Chinese Mother Local Hero

A now 88-year-old woman in China is a hero to the many abandoned children she has recued and adopted over the past four decades. Some estimates put the number of children she saved above 20, others say above 30.

In the month past, forced abortions, a mutilated baby thrown out with the daily trash and live babies abandoned by their mothers and fathers in China have made headlines worldwide.

But, for more than a score of abandoned children, a tragic beginning has become a happy ending. Adoptive mother Lou Xiaoying has rescued more than 20 abandoned babies rejected by their families in Jinhua, China, the Huffington Post reports. The story first broke in the Yanzhao Metro Daily, a local Chinese newspaper.

Some characters, such as the sinister Fagin in the Broadway musical , Oliver! take in children without parents for exploitative reasons—indeed there are real-life Fagins who do put children to use begging in the streets of the world’s urban centres. Others, such as Mma Silvia Potokwane in the popular series the The No. 1 Ladies' Detective Agency, take orphaned children in for more generous reasons.

Unlike these fictional characters, the 88-year-old Lou Xiaoying is a real-life, modern day hero and inspiration for the children she and her late husband have rescued over the past forty years. The feat is even more admirable considering the poverty Lou has lived in—she collected recyclables from the garbage to make a living, finding families for youngsters she couldn't care for. Her community is now recognizing her incomparable service and assisting in her last days as she battles heart and liver failure.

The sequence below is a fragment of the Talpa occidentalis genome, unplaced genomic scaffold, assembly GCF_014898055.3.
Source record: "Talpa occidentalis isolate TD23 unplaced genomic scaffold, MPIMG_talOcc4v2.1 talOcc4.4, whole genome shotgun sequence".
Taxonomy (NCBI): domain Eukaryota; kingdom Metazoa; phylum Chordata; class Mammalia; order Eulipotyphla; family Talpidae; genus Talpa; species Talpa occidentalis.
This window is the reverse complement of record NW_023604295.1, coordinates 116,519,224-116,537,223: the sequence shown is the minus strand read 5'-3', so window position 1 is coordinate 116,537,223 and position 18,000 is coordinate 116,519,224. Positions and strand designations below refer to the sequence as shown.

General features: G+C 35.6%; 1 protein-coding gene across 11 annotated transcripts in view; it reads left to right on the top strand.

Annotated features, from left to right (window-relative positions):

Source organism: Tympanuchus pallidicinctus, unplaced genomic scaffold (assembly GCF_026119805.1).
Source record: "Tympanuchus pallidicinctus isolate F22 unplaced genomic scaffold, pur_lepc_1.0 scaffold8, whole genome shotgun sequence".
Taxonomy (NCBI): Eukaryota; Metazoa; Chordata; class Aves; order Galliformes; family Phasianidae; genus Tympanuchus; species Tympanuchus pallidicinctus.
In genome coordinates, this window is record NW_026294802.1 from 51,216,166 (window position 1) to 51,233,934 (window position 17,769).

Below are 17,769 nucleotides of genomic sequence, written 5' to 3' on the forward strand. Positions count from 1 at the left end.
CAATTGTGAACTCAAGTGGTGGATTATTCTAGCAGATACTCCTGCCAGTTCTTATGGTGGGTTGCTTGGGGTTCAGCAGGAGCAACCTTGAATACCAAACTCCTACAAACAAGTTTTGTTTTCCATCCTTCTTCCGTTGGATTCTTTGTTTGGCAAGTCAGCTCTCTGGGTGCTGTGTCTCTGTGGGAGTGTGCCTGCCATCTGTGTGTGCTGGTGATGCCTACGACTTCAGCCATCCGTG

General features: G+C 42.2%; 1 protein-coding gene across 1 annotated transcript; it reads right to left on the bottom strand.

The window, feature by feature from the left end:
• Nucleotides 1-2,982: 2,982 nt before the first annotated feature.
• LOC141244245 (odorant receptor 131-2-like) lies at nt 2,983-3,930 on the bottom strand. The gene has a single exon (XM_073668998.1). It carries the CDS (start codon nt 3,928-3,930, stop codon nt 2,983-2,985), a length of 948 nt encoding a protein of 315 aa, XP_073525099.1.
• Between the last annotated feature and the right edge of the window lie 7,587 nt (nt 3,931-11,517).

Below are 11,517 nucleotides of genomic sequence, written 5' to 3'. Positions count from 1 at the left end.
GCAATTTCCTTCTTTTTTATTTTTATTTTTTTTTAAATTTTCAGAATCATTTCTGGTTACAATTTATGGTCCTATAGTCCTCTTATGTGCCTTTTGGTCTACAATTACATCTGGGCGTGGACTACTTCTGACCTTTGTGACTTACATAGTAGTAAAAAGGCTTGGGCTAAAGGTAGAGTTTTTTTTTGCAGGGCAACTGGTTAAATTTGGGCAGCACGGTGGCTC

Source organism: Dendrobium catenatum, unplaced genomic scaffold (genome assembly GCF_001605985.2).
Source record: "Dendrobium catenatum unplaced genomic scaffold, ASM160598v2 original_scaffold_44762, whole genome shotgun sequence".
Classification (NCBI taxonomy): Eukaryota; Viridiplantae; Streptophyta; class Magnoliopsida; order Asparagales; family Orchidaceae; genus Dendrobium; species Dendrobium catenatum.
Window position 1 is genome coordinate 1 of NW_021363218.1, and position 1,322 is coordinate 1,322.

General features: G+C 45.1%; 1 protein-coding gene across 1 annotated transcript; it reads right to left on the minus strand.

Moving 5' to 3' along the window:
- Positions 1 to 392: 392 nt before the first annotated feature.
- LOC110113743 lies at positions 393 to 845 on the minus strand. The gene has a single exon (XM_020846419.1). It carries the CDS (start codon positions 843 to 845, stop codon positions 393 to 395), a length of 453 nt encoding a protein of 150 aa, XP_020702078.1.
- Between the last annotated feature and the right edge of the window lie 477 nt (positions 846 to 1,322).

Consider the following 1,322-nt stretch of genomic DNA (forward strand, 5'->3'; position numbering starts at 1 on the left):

The first child Lou adopted was in 1972, the Daily Mail reports.

"Watching her grow and become stronger gave us such happiness and I realized I had a real love of caring for children,” said Lou, who in addition to her six adopted children and many rescuees, has one biological daughter. “I realized if we had strength enough to collect garbage how could we not recycle something as important as human lives.”

The last child to come into Lou's loving home was a little boy found in a dumpster, whom she adopted at the ripe old age of 82. She simply couldn’t ignore him. Her one worry in a life from which she has no regrets is that the now seven-year-old Qiling must go to school, she told China’s state-run new agency, Xinhua, from the hospital. It appears as though her last wish may be granted as Jinhua City Primary School offered to take Qiling on at a subsidized rate.

China’s One-Child Policy, now more than three decades old, limits Chinese couples to one child, or two if the first child is a girl born to a rural couple. The government says the policy has prevented 400 million births, helping to control the growing population. But, unintended consequences of the policy and the hefty fines for violating it, such as sex-selective abortions, infanticide, child abandonment and a skewed sex ratio, have posed challenges to children's welfare and gender equality.

The most recent case of the consequences of population control in China involves a newborn baby, who had her throat slit before she was abandoned in the trash. The baby, now in recovery, was discovered by a man searching for recyclables, as perhaps Lou Xiaoying once would have.